Quantcast
  1. This site uses cookies. By continuing to use this site, you are agreeing to our use of cookies. Learn More.

Stovepipes in a Taurus 92

Discussion in 'Handguns: Autoloaders' started by 510thomas, Oct 27, 2006.

Thread Status:
Not open for further replies.
  1. 510thomas

    510thomas Member

    Joined:
    Jun 5, 2005
    Messages:
    15
    I just went and shot my new Taurus 92 and I had 6 stovepipes out of a 100rds. of Blazer Brass. This is an older model Taurus, but it is good shape. The recoil spring seems weak, and so does the spring in the 15rd. magazine. Could these be causing the problem? I am very dissapointed because the first Taurus 92 i had functioned perfectly. Any info would be much appreciated:) ...
     
  2. berettaman

    berettaman Member

    Joined:
    Dec 24, 2002
    Messages:
    457
    Location:
    Tulsa,Oklahoma
    Right on the mark.Good troubleshooting!!! :)
     
  3. Manedwolf

    Manedwolf member

    Joined:
    Nov 10, 2005
    Messages:
    3,693
    Location:
    New Hampshire
    Probably a good call to just replace the springs with new Wolff springs. They're cheap, excellent quality, and whenever you buy an older model gun, it's a good idea to replace them anyway...you have no idea how overused the old ones may be. A new Mec-Gar mag can't hurt, either.

    And the nice thing about the Taurus is that if there's still a problem after that, their lifetime warranty applies, even secondhand.
     
  4. Steve C

    Steve C Member

    Joined:
    Jan 5, 2006
    Messages:
    4,696
    Stovepiping is a failure to clear the ejection port. Typically a weak recoil spring gets the slide moving faster and the empties get thrown out further, the same can be said for higher powered ammo. If the pistol will eject rounds when you operate the slide manually and fails to do so when shooting the problem could be: too strong a recoil spring, ammo too low powered, dirty pistol, poorly lubricated pistol, ammo seizing in the chamber, shooter retarding the slide by either limp wristingm or dragging a thumb on the slide.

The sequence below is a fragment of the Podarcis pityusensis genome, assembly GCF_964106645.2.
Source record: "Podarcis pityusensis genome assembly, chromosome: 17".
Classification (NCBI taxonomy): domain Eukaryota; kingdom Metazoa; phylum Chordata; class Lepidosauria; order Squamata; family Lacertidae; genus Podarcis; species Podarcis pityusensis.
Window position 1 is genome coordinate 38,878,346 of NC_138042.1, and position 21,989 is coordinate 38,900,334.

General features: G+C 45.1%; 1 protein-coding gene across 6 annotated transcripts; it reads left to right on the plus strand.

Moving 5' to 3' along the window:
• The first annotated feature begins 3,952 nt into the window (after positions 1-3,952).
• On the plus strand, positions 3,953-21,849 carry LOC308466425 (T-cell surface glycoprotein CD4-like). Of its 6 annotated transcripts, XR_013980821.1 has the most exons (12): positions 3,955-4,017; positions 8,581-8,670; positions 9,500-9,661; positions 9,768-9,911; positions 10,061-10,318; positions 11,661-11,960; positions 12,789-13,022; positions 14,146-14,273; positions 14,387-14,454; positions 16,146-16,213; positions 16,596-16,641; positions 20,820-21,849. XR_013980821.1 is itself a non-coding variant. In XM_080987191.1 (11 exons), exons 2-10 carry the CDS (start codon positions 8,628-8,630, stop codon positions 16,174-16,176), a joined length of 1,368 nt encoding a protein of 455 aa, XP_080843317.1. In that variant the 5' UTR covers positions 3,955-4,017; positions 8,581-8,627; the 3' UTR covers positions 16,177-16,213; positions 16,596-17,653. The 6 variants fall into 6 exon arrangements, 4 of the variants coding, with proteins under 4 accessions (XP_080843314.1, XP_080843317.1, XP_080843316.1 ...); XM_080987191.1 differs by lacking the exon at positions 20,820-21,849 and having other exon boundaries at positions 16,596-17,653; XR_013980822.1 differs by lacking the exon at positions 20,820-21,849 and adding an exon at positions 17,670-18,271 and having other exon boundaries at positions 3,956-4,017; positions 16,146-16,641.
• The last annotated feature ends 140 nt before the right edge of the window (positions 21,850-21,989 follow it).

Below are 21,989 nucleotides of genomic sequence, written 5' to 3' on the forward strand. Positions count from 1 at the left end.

If the pistol will not eject ammo manually then the problem is usually either the extractor or the ejector.

    New, ie stronger, recoil and magazine springs are not going to help with your stove pipe problem. That doesn't mean it may not be a good idea to change them out anyway.
     
  5. Sheldon

    Sheldon Member

    Joined:
    Oct 3, 2003
    Messages:
    764
    Location:
    La Puente, CA
    I know a dry gun will cause stovepiping. Limp wristing will also induce stovepiping.
     
  6. wally

    wally Member

    Joined:
    Jan 2, 2004
    Messages:
    12,737
    Location:
    Houston, Tx
    A lot of people report problems with CCI Blazer Brass in many different guns. Try something else. Replacing the extractor spring has cured extraction issues for me with 9mm CCI Aluminum Blazer. This gun extracted and ejected loaded rounds without issues.

    If the ejector is not broken (older model => used gun) and different ammo is not the cure, I'd at least clean behind the extractor but once you have it out might as well replace the spring when you put it back together. Only if this doesn't fix it would I mess with changing recoil springs. Weak recoil spring should cause violent ejection -- its how I know my 1911 needs new recoil spring, the brass starts flying out of sight instead of piling up about 3' right and 4' back.

    --wally.
     
Thread Status:
Not open for further replies.

Share This Page